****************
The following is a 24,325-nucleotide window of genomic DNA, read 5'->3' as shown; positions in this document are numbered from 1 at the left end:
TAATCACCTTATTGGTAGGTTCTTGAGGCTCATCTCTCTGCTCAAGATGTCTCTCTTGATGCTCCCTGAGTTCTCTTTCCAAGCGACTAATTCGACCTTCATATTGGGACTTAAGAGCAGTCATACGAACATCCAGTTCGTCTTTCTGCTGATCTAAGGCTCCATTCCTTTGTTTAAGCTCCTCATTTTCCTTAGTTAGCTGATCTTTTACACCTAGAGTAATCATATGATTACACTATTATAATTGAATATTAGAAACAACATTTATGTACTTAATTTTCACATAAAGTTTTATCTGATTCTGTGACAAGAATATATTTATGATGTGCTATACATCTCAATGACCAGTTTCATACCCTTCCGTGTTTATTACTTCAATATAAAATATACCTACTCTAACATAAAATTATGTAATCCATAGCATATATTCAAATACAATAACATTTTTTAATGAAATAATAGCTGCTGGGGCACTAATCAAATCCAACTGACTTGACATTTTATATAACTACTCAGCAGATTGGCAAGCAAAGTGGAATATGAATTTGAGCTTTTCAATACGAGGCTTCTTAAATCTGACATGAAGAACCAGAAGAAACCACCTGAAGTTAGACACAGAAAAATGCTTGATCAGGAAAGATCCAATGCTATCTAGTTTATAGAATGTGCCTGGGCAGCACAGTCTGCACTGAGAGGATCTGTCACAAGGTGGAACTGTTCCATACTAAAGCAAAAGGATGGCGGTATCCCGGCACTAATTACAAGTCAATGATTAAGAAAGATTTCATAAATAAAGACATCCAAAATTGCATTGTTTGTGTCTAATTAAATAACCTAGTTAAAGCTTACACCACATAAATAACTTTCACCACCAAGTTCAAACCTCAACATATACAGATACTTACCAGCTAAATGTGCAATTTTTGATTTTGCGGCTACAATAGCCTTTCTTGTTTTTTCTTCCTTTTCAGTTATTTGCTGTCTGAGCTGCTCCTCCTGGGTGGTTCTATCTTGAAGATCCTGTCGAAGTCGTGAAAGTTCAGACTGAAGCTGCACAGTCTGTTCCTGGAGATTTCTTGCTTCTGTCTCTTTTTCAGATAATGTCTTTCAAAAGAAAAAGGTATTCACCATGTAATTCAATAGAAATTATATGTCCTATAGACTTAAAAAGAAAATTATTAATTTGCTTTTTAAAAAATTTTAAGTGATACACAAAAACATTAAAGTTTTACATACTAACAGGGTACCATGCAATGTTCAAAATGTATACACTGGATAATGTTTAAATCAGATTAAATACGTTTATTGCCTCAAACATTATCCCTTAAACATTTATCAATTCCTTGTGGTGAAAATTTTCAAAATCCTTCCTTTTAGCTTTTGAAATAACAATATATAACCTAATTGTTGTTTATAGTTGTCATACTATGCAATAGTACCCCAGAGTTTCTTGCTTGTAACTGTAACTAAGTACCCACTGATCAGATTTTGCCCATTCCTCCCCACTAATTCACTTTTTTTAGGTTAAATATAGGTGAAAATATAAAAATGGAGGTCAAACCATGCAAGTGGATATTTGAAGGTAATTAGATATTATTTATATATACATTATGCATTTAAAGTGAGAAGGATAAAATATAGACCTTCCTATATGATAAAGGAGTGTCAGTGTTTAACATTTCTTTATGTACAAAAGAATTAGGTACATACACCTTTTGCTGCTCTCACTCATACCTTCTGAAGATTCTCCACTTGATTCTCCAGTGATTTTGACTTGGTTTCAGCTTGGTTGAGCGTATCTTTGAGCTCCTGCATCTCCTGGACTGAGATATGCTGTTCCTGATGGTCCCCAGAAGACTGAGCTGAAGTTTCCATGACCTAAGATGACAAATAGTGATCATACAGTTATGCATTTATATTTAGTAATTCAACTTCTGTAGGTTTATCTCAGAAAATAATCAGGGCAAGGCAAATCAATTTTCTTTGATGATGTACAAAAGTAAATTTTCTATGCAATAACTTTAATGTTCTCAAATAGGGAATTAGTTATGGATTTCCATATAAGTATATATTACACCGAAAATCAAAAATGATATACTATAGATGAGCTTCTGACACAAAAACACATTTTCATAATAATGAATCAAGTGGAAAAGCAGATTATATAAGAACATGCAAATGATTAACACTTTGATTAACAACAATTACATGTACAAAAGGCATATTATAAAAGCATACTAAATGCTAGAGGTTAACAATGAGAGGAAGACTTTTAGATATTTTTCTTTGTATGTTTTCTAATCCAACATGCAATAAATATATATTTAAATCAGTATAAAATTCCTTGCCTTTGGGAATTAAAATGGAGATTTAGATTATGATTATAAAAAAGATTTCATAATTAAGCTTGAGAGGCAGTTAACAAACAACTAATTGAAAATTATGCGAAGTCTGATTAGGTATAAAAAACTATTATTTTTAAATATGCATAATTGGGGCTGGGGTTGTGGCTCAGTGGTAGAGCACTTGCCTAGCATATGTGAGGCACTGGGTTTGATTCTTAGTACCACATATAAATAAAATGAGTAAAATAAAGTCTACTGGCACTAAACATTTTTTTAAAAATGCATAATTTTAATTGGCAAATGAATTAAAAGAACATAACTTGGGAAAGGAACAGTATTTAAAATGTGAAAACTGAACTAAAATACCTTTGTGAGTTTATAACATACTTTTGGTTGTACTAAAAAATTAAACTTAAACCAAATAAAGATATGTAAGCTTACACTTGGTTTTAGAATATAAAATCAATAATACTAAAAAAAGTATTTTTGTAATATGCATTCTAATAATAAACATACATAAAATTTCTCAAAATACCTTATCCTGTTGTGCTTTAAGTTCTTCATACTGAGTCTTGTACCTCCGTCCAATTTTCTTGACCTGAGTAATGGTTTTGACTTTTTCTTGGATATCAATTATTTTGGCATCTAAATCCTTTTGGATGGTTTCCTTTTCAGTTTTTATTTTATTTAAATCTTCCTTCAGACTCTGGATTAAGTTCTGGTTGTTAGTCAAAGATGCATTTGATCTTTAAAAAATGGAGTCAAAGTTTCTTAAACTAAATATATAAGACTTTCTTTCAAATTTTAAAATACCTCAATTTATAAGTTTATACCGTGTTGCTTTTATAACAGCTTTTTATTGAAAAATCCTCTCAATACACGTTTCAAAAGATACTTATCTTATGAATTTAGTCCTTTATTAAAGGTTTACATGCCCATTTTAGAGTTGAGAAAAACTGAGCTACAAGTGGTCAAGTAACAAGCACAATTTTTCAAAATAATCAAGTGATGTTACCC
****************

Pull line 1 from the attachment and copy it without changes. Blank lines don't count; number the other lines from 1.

The following is a 24,325-nucleotide window of genomic DNA, read 5'->3' as shown; positions in this document are numbered from 1 at the left end: